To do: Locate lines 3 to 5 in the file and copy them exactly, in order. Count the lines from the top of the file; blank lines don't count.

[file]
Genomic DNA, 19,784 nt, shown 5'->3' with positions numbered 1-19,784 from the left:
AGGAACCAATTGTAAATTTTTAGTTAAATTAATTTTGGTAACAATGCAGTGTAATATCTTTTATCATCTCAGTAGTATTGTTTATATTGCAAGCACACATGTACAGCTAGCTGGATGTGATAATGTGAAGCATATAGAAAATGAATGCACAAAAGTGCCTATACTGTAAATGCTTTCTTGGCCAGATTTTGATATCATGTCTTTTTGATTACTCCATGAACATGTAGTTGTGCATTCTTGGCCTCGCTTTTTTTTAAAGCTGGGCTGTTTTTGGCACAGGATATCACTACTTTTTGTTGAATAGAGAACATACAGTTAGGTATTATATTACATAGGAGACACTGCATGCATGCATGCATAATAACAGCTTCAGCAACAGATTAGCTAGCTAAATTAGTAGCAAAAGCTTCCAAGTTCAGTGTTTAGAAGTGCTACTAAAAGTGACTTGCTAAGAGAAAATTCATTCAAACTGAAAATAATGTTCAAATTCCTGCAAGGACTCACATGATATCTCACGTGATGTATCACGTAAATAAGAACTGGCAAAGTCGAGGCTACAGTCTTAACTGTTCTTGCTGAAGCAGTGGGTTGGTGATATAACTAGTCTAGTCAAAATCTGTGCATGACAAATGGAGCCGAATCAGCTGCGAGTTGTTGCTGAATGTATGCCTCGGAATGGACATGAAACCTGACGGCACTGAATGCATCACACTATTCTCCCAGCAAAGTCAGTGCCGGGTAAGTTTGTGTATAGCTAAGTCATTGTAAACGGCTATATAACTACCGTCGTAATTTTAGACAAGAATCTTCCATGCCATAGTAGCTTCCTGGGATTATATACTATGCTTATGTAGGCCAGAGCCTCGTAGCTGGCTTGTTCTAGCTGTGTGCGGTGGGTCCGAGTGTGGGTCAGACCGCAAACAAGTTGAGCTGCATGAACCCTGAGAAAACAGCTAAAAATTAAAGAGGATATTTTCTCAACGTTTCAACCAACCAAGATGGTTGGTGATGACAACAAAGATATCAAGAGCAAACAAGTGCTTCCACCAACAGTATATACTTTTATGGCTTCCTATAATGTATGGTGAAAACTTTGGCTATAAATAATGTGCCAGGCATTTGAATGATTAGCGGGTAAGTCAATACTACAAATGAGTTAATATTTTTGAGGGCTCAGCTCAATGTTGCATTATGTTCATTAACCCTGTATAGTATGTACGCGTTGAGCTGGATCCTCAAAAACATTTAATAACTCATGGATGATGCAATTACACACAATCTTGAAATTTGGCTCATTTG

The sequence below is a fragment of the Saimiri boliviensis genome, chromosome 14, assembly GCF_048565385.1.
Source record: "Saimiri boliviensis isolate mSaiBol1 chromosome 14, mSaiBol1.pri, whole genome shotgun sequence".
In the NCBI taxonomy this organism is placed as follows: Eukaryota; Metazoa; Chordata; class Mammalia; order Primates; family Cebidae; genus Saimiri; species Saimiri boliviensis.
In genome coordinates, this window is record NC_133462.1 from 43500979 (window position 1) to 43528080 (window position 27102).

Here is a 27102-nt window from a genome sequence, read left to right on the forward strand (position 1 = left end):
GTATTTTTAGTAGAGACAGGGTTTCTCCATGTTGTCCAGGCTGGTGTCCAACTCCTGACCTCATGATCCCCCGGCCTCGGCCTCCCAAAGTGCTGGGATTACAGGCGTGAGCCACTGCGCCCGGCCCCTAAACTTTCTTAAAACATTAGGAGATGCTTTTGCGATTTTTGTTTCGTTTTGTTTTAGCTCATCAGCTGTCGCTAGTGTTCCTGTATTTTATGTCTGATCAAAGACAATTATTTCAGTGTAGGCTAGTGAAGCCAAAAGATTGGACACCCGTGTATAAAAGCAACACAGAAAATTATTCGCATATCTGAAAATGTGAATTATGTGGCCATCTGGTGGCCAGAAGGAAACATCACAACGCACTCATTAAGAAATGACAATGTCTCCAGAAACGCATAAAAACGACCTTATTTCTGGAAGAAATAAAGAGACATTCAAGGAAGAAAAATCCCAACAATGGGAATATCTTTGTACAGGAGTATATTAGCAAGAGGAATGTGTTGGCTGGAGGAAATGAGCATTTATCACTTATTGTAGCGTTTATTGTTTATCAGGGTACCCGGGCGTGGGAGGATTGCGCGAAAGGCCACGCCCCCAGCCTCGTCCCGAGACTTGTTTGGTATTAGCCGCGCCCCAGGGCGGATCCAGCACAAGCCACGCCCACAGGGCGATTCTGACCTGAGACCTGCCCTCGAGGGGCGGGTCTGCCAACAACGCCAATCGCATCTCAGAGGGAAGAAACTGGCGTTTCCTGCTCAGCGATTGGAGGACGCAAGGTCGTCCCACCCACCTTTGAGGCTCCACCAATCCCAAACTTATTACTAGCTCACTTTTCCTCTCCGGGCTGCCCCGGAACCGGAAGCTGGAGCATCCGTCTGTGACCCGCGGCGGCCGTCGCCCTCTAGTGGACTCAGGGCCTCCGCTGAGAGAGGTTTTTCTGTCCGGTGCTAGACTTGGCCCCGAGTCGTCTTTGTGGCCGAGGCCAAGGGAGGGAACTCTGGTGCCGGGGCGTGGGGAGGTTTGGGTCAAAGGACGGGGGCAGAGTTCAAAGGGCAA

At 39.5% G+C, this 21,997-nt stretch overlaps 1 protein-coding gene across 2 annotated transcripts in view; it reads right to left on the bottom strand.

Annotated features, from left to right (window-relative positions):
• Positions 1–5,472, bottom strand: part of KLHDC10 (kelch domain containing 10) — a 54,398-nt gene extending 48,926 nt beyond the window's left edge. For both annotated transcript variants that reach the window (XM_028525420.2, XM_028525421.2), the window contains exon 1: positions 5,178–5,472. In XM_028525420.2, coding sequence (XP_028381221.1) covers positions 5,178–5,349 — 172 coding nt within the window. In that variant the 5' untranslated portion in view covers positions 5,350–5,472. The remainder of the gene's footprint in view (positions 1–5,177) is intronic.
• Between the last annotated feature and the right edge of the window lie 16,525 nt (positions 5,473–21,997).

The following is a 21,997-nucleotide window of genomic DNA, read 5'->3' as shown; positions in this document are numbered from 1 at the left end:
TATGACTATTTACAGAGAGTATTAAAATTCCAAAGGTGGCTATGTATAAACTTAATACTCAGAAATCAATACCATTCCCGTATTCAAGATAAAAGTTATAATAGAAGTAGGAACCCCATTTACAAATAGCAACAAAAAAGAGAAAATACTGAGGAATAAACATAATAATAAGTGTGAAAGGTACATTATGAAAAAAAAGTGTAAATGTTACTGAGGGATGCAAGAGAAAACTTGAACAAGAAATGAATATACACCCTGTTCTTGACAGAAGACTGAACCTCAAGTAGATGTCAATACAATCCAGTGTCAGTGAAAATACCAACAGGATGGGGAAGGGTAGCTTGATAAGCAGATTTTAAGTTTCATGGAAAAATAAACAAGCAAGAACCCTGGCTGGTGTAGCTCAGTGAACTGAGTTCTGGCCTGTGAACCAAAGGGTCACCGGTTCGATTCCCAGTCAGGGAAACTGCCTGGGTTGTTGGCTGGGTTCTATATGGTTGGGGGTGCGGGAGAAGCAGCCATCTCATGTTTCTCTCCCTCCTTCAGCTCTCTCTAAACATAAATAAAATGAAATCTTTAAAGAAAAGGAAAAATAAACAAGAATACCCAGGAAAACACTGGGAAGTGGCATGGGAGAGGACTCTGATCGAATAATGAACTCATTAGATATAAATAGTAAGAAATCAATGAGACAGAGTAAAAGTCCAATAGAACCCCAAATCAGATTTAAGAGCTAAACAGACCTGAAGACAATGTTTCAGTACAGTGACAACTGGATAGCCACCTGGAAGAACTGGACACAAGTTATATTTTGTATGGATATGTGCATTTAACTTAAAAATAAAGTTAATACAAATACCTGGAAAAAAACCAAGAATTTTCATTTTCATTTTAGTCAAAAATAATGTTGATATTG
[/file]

The sequence below is a fragment of the Saimiri boliviensis genome, chromosome 14, assembly GCF_048565385.1.
Source record: "Saimiri boliviensis isolate mSaiBol1 chromosome 14, mSaiBol1.pri, whole genome shotgun sequence".
In the NCBI taxonomy this organism is placed as follows: Eukaryota; Metazoa; Chordata; class Mammalia; order Primates; family Cebidae; genus Saimiri; species Saimiri boliviensis.